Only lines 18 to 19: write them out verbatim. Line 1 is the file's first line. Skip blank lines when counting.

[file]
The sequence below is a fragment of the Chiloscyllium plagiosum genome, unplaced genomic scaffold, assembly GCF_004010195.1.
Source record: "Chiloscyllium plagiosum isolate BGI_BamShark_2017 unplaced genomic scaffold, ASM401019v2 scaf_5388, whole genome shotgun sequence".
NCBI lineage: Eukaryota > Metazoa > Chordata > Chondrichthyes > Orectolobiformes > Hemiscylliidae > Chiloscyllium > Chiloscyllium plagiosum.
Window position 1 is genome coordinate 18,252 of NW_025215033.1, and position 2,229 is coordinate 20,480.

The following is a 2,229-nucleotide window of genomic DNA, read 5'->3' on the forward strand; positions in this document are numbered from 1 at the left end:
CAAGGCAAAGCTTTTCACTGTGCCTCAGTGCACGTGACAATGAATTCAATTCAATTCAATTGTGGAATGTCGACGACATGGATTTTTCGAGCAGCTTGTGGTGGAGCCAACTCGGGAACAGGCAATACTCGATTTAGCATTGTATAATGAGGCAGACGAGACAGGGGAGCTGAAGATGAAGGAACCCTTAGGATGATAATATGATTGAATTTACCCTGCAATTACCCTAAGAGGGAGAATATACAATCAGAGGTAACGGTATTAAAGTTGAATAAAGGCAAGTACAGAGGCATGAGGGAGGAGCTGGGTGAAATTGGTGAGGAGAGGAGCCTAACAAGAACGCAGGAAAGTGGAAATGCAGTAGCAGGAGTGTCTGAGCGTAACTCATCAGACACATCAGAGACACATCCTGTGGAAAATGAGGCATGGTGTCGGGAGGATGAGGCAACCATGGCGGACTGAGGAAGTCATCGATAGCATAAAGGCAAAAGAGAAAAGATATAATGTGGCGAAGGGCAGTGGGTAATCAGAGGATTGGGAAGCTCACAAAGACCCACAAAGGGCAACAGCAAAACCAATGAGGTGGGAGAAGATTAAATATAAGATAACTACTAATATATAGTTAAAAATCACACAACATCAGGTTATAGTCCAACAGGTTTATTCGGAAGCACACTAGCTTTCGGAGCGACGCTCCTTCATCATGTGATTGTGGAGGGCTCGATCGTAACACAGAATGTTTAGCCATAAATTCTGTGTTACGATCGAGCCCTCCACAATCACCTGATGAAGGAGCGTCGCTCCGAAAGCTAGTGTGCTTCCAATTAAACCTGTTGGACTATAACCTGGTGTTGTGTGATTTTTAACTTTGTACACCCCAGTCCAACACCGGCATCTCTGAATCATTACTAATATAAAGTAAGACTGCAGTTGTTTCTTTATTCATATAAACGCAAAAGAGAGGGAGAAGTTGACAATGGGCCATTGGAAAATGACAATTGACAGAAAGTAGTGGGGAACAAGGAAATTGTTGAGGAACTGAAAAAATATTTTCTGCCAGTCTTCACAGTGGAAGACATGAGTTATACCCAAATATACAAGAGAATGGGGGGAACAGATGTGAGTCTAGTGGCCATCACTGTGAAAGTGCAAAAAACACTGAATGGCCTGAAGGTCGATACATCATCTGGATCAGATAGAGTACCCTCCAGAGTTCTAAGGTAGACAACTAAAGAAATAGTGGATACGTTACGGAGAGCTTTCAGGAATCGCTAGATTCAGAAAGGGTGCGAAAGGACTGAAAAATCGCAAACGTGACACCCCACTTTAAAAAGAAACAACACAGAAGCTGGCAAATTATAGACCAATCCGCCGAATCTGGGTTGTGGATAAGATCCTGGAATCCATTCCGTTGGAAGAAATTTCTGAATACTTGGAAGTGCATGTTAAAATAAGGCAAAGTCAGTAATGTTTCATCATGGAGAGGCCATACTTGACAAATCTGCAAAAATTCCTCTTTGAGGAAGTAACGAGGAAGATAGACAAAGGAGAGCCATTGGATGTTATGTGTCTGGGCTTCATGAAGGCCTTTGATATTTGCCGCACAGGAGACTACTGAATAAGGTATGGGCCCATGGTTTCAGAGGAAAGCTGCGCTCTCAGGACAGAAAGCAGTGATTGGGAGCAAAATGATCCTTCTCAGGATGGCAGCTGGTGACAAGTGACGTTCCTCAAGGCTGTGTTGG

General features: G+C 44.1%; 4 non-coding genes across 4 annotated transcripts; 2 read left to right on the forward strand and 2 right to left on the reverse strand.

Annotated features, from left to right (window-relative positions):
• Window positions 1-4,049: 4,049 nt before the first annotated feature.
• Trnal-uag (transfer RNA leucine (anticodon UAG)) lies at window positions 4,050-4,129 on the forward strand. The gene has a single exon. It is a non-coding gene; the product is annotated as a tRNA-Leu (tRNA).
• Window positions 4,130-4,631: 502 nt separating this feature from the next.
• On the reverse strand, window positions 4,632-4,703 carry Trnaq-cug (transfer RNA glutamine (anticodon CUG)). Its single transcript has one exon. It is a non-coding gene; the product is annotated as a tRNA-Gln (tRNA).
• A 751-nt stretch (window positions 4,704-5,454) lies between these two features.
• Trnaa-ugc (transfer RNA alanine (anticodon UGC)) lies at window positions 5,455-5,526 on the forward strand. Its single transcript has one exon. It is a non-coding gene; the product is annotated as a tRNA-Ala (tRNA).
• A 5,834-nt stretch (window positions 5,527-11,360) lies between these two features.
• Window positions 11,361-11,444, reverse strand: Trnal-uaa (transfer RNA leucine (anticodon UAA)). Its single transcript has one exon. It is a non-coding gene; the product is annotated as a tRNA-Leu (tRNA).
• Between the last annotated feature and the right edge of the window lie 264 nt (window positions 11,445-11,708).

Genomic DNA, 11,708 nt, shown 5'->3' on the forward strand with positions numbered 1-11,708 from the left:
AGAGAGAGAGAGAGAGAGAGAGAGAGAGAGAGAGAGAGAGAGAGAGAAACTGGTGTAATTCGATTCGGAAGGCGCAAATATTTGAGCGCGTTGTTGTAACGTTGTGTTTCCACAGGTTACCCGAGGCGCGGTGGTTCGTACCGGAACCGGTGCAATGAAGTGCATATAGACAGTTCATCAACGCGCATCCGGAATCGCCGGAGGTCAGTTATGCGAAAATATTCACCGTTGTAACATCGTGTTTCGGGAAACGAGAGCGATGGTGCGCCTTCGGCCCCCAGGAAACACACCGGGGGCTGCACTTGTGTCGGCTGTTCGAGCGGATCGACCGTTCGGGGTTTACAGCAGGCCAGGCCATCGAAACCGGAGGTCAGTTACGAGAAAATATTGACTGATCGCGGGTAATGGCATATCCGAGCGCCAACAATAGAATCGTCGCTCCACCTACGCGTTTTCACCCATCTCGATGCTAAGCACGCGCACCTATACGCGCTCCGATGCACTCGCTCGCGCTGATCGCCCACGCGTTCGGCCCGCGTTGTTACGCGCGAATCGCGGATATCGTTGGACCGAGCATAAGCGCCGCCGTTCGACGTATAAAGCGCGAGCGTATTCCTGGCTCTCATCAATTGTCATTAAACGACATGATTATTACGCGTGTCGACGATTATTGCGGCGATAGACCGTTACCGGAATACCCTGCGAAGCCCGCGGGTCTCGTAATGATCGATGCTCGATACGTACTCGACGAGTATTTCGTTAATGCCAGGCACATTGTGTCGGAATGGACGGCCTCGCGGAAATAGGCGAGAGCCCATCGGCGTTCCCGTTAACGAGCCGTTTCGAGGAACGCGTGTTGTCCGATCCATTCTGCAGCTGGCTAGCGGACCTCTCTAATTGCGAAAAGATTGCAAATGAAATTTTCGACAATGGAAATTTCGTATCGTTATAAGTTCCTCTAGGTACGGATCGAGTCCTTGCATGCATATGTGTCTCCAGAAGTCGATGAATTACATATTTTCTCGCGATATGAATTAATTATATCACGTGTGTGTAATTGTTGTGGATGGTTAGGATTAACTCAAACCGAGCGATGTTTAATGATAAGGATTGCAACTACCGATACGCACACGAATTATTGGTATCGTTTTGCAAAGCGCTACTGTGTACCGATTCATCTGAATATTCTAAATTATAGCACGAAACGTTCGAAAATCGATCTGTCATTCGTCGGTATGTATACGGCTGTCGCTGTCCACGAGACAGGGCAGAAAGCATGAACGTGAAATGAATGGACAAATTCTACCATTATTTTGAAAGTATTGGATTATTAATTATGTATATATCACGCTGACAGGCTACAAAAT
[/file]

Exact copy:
Genomic DNA, 11,708 nt, shown 5'->3' on the forward strand with positions numbered 1-11,708 from the left:
AGAGAGAGAGAGAGAGAGAGAGAGAGAGAGAGAGAGAGAGAGAGAGAAACTGGTGTAATTCGATTCGGAAGGCGCAAATATTTGAGCGCGTTGTTGTAACGTTGTGTTTCCACAGGTTACCCGAGGCGCGGTGGTTCGTACCGGAACCGGTGCAATGAAGTGCATATAGACAGTTCATCAACGCGCATCCGGAATCGCCGGAGGTCAGTTATGCGAAAATATTCACCGTTGTAACATCGTGTTTCGGGAAACGAGAGCGATGGTGCGCCTTCGGCCCCCAGGAAACACACCGGGGGCTGCACTTGTGTCGGCTGTTCGAGCGGATCGACCGTTCGGGGTTTACAGCAGGCCAGGCCATCGAAACCGGAGGTCAGTTACGAGAAAATATTGACTGATCGCGGGTAATGGCATATCCGAGCGCCAACAATAGAATCGTCGCTCCACCTACGCGTTTTCACCCATCTCGATGCTAAGCACGCGCACCTATACGCGCTCCGATGCACTCGCTCGCGCTGATCGCCCACGCGTTCGGCCCGCGTTGTTACGCGCGAATCGCGGATATCGTTGGACCGAGCATAAGCGCCGCCGTTCGACGTATAAAGCGCGAGCGTATTCCTGGCTCTCATCAATTGTCATTAAACGACATGATTATTACGCGTGTCGACGATTATTGCGGCGATAGACCGTTACCGGAATACCCTGCGAAGCCCGCGGGTCTCGTAATGATCGATGCTCGATACGTACTCGACGAGTATTTCGTTAATGCCAGGCACATTGTGTCGGAATGGACGGCCTCGCGGAAATAGGCGAGAGCCCATCGGCGTTCCCGTTAACGAGCCGTTTCGAGGAACGCGTGTTGTCCGATCCATTCTGCAGCTGGCTAGCGGACCTCTCTAATTGCGAAAAGATTGCAAATGAAATTTTCGACAATGGAAATTTCGTATCGTTATAAGTTCCTCTAGGTACGGATCGAGTCCTTGCATGCATATGTGTCTCCAGAAGTCGATGAATTACATATTTTCTCGCGATATGAATTAATTATATCACGTGTGTGTAATTGTTGTGGATGGTTAGGATTAACTCAAACCGAGCGATGTTTAATGATAAGGATTGCAACTACCGATACGCACACGAATTATTGGTATCGTTTTGCAAAGCGCTACTGTGTACCGATTCATCTGAATATTCTAAATTATAGCACGAAACGTTCGAAAATCGATCTGTCATTCGTCGGTATGTATACGGCTGTCGCTGTCCACGAGACAGGGCAGAAAGCATGAACGTGAAATGAATGGACAAATTCTACCATTATTTTGAAAGTATTGGATTATTAATTATGTATATATCACGCTGACAGGCTACAAAAT